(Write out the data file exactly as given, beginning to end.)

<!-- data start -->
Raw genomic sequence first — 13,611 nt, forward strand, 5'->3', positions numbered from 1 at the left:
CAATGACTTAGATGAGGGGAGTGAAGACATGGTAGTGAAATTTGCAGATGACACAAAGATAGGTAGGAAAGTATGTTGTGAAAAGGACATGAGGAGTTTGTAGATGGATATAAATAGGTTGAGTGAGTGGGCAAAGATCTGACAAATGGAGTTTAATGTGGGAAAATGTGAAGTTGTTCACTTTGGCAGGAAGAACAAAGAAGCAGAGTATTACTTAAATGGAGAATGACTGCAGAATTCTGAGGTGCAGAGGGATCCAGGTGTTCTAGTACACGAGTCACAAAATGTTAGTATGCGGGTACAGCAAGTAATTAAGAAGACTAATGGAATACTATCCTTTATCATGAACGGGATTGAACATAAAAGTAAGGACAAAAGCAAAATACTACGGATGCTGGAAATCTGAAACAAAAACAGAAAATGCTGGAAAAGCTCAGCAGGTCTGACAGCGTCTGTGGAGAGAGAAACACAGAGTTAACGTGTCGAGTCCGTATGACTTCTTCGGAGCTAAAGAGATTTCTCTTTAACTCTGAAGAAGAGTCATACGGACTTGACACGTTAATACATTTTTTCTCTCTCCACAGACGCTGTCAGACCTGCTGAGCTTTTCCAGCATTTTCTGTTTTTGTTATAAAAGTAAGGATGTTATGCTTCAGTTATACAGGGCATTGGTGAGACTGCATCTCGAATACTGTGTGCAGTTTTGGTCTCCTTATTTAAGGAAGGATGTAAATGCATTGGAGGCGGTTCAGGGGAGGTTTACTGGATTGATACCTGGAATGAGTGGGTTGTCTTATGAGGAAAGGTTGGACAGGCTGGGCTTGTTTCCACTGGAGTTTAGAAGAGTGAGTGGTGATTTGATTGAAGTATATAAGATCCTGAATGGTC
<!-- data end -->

Raw genomic sequence first — 13,611 nt, forward strand, 5'->3', positions numbered from 1 at the left:
CAATGACTTAGATGAGGGGAGTGAAGACATGGTAGTGAAATTTGCAGATGACACAAAGATAGGTAGGAAAGTATGTTGTGAAAAGGACATGAGGAGTTTGTAGATGGATATAAATAGGTTGAGTGAGTGGGCAAAGATCTGACAAATGGAGTTTAATGTGGGAAAATGTGAAGTTGTTCACTTTGGCAGGAAGAACAAAGAAGCAGAGTATTACTTAAATGGAGAATGACTGCAGAATTCTGAGGTGCAGAGGGATCCAGGTGTTCTAGTACACGAGTCACAAAATGTTAGTATGCGGGTACAGCAAGTAATTAAGAAGACTAATGGAATACTATCCTTTATCATGAACGGGATTGAACATAAAAGTAAGGACAAAAGCAAAATACTACGGATGCTGGAAATCTGAAACAAAAACAGAAAATGCTGGAAAAGCTCAGCAGGTCTGACAGCGTCTGTGGAGAGAGAAACACAGAGTTAACGTGTCGAGTCCGTATGACTTCTTCGGAGCTAAAGAGATTTCTCTTTAACTCTGAAGAAGAGTCATACGGACTTGACACGTTAATACATTTTTTCTCTCTCCACAGACGCTGTCAGACCTGCTGAGCTTTTCCAGCATTTTCTGTTTTTGTTATAAAAGTAAGGATGTTATGCTTCAGTTATACAGGGCATTGGTGAGACTGCATCTCGAATACTGTGTGCAGTTTTGGTCTCCTTATTTAAGGAAGGATGTAAATGCATTGGAGGCGGTTCAGGGGAGGTTTACTGGATTGATACCTGGAATGAGTGGGTTGTCTTATGAGGAAAGGTTGGACAGGCTGGGCTTGTTTCCACTGGAGTTTAGAAGAGTGAGTGGTGATTTGATTGAAGTATATAAGATCCTGAATGGTC